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'V' for Victory - Easy way to sharpen your 'V' Carving Chisel

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Blog entry by stefang posted 05-07-2011 07:35 PM 4007 reads 4 times favorited 17 comments Add to Favorites Watch

Instead of helping anyone, this blog might just show the depth of my ignorance. I’ve been getting back to doing a little carving lately (only on rest breaks). This brought to mind the need to hone my various carving chisels. However, there is one chisel in my kit that has always been a personal nightmare for me. THE ‘V’ CHISEL. I put that in capitals to emphasize my fear of this tool. My problem has been getting a proper grind on it. Honing is no problem, as it is just to follow the grind to a polished finish and take raw edge with a ‘v’ stone.

I thought perhaps there might be others (or maybe just one other) who have struggled with this chisel like myself. At least I hope there is, just so I won’t be the only one in the world (it can get pretty lonely down here). So that’s the reason for the blog. Both to brag about finding out how to grind this simple chisel after only 15 years and to help some other poor soul in the same boat.

My only (weak) defense is that I hardly ever do any carving, but Marty (Chip) has renewed my interest. A few days ago I decided to take up the gauntlet and have another go at grinding my ‘v’ chisel. After losing yet another inch I once again gave up, then I remembered the first book I bought on carving written by a Norwegian wood carver, Lars Eggen, a reprint from 1980. The book is for beginners and it covers the sharpening of the various types carving chisels and knives. I guess I missed the part about ‘V’ chisel sharpening the first time around or maybe I just didn’t understand it (that happens a lot to me). Anyway, to make a long story longer, there was the solution!!!! Here it is (finally!).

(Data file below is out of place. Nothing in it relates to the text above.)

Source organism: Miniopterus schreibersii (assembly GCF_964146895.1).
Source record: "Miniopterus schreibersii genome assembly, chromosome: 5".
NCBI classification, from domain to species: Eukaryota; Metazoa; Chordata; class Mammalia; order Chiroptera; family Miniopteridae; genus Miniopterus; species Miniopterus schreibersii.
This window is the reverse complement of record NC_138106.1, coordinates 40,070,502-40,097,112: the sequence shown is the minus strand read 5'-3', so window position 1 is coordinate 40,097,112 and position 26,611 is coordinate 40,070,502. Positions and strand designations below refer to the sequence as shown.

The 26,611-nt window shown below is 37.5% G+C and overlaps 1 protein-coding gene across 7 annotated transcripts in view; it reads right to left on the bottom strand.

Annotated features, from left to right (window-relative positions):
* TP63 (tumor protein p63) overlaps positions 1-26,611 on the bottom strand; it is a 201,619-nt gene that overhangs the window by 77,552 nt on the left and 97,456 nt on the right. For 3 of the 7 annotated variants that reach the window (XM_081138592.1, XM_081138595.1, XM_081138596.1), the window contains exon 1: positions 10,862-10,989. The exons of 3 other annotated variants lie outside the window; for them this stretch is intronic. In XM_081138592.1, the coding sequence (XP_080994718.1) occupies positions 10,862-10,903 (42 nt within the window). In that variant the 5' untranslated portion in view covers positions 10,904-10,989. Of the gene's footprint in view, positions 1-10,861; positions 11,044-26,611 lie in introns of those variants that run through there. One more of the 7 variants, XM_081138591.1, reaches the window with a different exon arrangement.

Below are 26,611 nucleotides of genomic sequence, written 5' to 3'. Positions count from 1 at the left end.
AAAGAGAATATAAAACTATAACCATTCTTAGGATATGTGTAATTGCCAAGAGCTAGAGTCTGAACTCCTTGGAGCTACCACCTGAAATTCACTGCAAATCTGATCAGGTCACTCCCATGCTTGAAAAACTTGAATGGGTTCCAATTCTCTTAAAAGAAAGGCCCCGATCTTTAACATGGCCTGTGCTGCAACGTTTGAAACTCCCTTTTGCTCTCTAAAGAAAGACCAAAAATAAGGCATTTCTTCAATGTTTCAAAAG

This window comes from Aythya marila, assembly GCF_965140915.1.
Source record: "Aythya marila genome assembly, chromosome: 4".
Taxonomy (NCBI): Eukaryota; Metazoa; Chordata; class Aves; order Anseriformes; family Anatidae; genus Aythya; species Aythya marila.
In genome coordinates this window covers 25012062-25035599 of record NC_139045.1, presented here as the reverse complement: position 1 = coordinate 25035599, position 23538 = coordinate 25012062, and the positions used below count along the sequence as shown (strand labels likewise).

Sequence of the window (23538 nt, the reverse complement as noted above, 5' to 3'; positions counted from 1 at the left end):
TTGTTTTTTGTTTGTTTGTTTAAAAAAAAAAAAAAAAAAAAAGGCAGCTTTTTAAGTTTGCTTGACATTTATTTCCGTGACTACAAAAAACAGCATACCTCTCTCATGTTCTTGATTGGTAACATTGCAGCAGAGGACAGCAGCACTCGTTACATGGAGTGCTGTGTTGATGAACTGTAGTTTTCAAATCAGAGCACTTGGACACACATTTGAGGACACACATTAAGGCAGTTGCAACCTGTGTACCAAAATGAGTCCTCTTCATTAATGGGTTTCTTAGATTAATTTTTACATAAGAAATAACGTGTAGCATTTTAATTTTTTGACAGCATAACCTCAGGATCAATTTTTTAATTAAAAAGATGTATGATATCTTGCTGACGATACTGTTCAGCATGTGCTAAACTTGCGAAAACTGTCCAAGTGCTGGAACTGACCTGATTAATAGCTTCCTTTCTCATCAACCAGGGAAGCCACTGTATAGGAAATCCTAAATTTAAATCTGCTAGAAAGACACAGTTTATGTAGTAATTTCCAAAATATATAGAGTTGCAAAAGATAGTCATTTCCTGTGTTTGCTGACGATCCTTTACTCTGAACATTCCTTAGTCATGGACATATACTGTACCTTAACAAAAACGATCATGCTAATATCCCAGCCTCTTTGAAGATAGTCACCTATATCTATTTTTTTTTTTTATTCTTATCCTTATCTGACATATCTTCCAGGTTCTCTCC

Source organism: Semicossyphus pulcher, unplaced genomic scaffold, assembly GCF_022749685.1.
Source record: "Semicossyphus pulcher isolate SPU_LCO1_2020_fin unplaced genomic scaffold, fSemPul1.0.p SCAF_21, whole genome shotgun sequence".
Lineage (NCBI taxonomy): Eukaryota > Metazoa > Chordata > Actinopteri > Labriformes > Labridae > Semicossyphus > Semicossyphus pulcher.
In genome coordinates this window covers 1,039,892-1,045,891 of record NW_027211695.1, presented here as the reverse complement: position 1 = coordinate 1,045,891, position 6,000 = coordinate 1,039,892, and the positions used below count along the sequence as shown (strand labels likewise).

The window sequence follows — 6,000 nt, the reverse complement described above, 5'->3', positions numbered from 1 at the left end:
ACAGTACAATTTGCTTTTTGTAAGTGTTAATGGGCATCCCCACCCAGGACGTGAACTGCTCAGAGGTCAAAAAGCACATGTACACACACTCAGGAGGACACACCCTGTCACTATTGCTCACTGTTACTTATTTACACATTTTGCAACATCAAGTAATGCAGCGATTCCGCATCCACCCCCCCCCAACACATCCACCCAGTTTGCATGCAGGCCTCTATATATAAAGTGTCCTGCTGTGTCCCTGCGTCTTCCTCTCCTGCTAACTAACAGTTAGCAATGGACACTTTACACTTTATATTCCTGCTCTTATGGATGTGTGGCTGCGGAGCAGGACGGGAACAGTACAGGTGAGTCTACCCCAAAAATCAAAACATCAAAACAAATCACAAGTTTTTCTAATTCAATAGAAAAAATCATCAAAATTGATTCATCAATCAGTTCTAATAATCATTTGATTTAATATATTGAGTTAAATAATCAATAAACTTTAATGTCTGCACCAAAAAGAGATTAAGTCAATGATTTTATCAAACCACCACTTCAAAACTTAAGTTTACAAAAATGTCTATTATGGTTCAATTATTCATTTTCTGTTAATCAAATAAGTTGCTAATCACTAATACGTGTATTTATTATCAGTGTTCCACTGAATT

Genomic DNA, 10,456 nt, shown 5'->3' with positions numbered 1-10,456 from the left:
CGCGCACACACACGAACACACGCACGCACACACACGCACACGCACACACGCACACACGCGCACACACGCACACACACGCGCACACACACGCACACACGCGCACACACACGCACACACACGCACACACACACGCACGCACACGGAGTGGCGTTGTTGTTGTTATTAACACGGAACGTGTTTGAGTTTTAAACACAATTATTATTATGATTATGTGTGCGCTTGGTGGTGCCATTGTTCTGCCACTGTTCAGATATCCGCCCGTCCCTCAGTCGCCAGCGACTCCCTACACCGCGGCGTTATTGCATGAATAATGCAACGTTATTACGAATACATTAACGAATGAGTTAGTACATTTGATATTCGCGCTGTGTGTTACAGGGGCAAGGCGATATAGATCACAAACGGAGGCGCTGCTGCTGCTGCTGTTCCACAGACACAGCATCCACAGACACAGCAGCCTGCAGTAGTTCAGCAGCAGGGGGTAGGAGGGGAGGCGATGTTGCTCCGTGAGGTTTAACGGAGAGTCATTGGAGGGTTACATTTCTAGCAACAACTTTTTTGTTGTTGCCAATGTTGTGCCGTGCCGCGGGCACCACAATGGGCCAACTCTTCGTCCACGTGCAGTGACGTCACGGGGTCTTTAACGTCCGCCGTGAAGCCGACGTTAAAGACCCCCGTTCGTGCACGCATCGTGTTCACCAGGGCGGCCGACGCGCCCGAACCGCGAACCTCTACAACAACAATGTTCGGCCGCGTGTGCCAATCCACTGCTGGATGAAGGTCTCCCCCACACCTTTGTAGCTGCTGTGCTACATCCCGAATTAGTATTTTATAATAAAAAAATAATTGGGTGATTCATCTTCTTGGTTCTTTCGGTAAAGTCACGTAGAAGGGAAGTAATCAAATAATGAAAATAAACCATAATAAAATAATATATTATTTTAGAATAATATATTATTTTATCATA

As you can see in photo 1, I have placed the iron onto the grinding wheel centered on the bottom of the ‘V’ and at a 20 degree angle. I’m not sure 20 degrees is optimal, but it seems to cut well enough at this angle. Do the following steps.

1. Grind the bottom right through the ‘v’. That’s right you will have an open slot when finished.

2. Roll the iron to the left and right just like you would a gouge. Take it easy (light touch) and go for a smooth grind and even with both sides even when finished.


3. Hone your correctly ground chisel to a brilliant finish with the method of your choice ( I use my 1200 grit diamond stone and a sharp edged Arkansas slip stone to remove the inside raw edge)

4. My proof that it actually cuts. It’s a small shaving, but my chisel is small, only 3mm.

This is what your chisel will look like if ground properly. I am 100% sure that there are other correct ways to sharpen this chisel. Some of them maybe better than I’ve shown here, but this is very easy for a beginner to master
and most importantly, it will cut properly. So if you have been struggling like myself then I hope you will give this a try. thanks for reading.

-- Mike, an American living in Norway.



17 comments so far

View WayneC's profile

WayneC

12293 posts in 2786 days


#1 posted 05-07-2011 07:42 PM

Great post. Thanks.